“Are you crazy? The plane ride is 50 minutes!” my husband exclaimed. It might be the most rational choice and a pretty obvious one but while looking at tickets, two facts changed my mind:
- Train was cheaper even though I bought first-class
- Flying stresses me out (unless it’s not in a plane…)
Still, I admit six hours by train is a long time. So I asked myself: Do I want to be uncomfortable for 50 minutes or comfortable (probably bored) for 6-7 hours? The answer was clear: there is no way I can get bored when I have six unbroken hours of sustenance for thinking and writing. That’s why when I had to go to Stockholm for the first time I chose to take the train.
I’ve taken the train from France to Germany, Holland, England and many, many times within France. This was my first time between Scandinavian countries and I was very curious. When the train entered the platform, it didn’t have the glossy, smooth surface of a TGV. Instead it looked as if it was made with tin roofs from a slum, all painted black with the white “SJ” logo. I gave it the benefit of doubt and thought to myself “Mmm, old-fashioned”. When I got in, I was bluffed by its interior.
- The first-class wagon was cozy and elegant, combining old-fashioned and modern décor with wooden roofs, tables and walls, carpeted floors and seats from the Taggart Transcontinental.
- Seats were wide enough, allowing you to recline comfortably, lifting your butt a little.
- The hallway between seat rows was also wide.
- It was so quiet! I felt like a tourist eating popcorn at a French theater when I had my snack.
- There was a toilet in the wagon (not always the case in French trains, even first class).
I am used to clean toilets in Norway and this was no exception; there was a changing table for babies and though thin, toilet paper was abundant. I was unsure what to push to flush, but after a few monkey-taps I discovered it was the blue button (for water, dah!).
…but no Wi-Fi
- There was no Wi-Fi! Not paid, not free, nothing. Old fashioned indeed. So I decided to use my mobile as a hot-spot. I felt like I’d just invented hot water. Except after an hour my phone had less than 10% battery life. Which takes me to the next point:
- There are two seat rows: one row of single seats and one with two, four of which face each other in the mid-section. Only the seats on the single row and the ones for a “Party of 4” have electricity outlets. I was sitting behind the “Party of 4”, without an outlet. I had to borrow one to charge my phone.
- I regret not sitting next to the window. I was happy to have it on the way back, but of course the most beautiful landscape was on the other side…
- We were an hour late. The first half-hour did not matter; I was waiting in the sun. The extra half-hour delay was a punishment: we had to let two trains pass, so as not to delay them. Fair enough. So we were even later. I don’t know how often this happens, but I was glad not to be in a hurry.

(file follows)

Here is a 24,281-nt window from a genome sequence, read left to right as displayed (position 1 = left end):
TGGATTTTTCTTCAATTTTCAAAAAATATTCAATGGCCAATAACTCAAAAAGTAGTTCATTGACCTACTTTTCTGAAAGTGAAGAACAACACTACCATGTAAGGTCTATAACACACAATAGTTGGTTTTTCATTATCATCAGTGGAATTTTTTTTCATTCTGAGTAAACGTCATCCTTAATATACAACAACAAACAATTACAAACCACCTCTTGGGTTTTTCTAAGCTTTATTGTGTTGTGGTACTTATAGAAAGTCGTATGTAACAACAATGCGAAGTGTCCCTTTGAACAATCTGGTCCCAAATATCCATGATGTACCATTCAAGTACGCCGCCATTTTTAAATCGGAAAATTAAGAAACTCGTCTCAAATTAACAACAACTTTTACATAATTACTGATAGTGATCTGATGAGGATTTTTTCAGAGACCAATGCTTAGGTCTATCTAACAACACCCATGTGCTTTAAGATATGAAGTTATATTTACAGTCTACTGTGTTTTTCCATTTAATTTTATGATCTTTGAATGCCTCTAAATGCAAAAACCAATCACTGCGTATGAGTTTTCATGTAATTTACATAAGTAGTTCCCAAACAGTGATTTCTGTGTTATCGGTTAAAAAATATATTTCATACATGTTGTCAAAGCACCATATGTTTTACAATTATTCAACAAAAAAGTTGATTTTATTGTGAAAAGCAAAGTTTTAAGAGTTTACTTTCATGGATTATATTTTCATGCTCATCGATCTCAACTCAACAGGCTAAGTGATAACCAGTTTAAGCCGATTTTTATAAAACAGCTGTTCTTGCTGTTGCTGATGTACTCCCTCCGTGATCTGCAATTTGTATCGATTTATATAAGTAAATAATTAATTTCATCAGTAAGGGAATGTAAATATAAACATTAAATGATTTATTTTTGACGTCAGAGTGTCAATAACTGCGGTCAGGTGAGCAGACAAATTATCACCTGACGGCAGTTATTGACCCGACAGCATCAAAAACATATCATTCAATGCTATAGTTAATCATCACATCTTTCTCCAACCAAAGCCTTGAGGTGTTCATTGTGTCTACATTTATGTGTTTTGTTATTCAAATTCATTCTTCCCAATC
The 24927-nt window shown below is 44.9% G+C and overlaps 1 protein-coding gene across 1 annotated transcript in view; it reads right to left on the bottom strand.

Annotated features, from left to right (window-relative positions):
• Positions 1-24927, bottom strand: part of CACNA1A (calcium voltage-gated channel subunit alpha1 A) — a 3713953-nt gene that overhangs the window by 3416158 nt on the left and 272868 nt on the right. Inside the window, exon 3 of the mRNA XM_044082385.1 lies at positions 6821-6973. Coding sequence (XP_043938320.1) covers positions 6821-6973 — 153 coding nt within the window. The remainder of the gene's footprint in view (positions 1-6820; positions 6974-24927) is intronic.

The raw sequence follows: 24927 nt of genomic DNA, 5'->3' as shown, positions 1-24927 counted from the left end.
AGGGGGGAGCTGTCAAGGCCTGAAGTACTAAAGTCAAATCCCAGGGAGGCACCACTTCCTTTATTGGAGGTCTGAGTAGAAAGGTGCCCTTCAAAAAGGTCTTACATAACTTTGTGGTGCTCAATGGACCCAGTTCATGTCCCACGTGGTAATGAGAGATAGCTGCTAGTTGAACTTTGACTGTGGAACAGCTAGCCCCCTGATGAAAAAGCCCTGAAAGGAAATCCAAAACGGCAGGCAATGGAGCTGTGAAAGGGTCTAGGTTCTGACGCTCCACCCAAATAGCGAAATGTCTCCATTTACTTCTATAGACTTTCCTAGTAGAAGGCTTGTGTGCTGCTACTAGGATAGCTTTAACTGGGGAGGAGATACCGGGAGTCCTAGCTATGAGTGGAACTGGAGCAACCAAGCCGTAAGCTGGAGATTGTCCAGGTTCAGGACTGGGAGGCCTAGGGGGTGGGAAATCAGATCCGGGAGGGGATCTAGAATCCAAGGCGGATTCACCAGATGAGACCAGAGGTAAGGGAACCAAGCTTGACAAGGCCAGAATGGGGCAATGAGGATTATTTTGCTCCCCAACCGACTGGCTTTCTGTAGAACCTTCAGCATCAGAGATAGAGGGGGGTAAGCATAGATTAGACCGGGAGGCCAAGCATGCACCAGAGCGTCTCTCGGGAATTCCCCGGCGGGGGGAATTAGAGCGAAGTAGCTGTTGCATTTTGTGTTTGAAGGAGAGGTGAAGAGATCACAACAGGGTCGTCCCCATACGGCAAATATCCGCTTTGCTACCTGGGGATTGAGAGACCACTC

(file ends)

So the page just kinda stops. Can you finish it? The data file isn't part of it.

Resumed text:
When I went to the food wagon, I went through second class. The seats looked comfy, but much less than in first class. There were more people and no carpet on the floor so noisier. Also, I couldn’t see any electricity outlets at all.
Oslo or Stockholm?
It’s unfair to compare cities because each one has its own unique charm. But if you must make a choice, here is a superficial comparison put together after a too-quick-to-trust search (you be the judge):
I didn’t stay very long in Stockholm, but in less than 24 hours I managed a few things:
- I opened the wrong room at the hotel. Luckily the chain was on. I closed it quickly but then a half-naked guy came half-out and said something that did not sound inviting.
- I went shopping for hours without buying anything, except for 8 chocolate bars at the supermarket.
- I had lunch in the sun (entrée and main course) for 85 Norwegian kroner. You don’t get that in Oslo. Unless your main course is a sausage, desert replaces the entrée with an ice cream and you eat it on the street instead of a restaurant.
- I learned that Stockholm calls itself “The capital of Scandinavia”. I admire many things from Sweden: Spotify, IKEA, Volvo, Abba, Roxette… (and many more) but this slogan is not one of them. I don’t believe a city can claim to be the capital of a region where two other countries and their capitals represent totally different cultures.
- I liked the familiar feeling of being in a big city, even if Stockholm is not that much bigger than Oslo. There is a “Continental Europe” vibe. I left wanting to come back asap.
Train or plane?
Would I ride the train again? Definitely. Would I ride a second-class narrow seat for 6-7 hours? If I must… but I’m less inclined. If the difference in price is significant in favor of the plane and if I have to make the most out of my time, I would have to take the plane.
Regardless, I still prefer the train. It takes you from the warm heart of a city to another. No security lines, no extra trains or buses to and from the cold outskirts. Sure, six hours is a long time but I got to see the landscape, walk round, sit comfortably (in a seat that does recline) and watch the sunset glitter on the water, surrounded by trees dressed in yellow, orange and red. It even smelled of horse shit at some point, giving the experience an extra kick of authenticity, connecting you even more with nature (but that’s where I draw the line, seriously, it stunk!).
If I have the time and the price is right, I wouldn’t hesitate to choose the train over the plane, over and over again!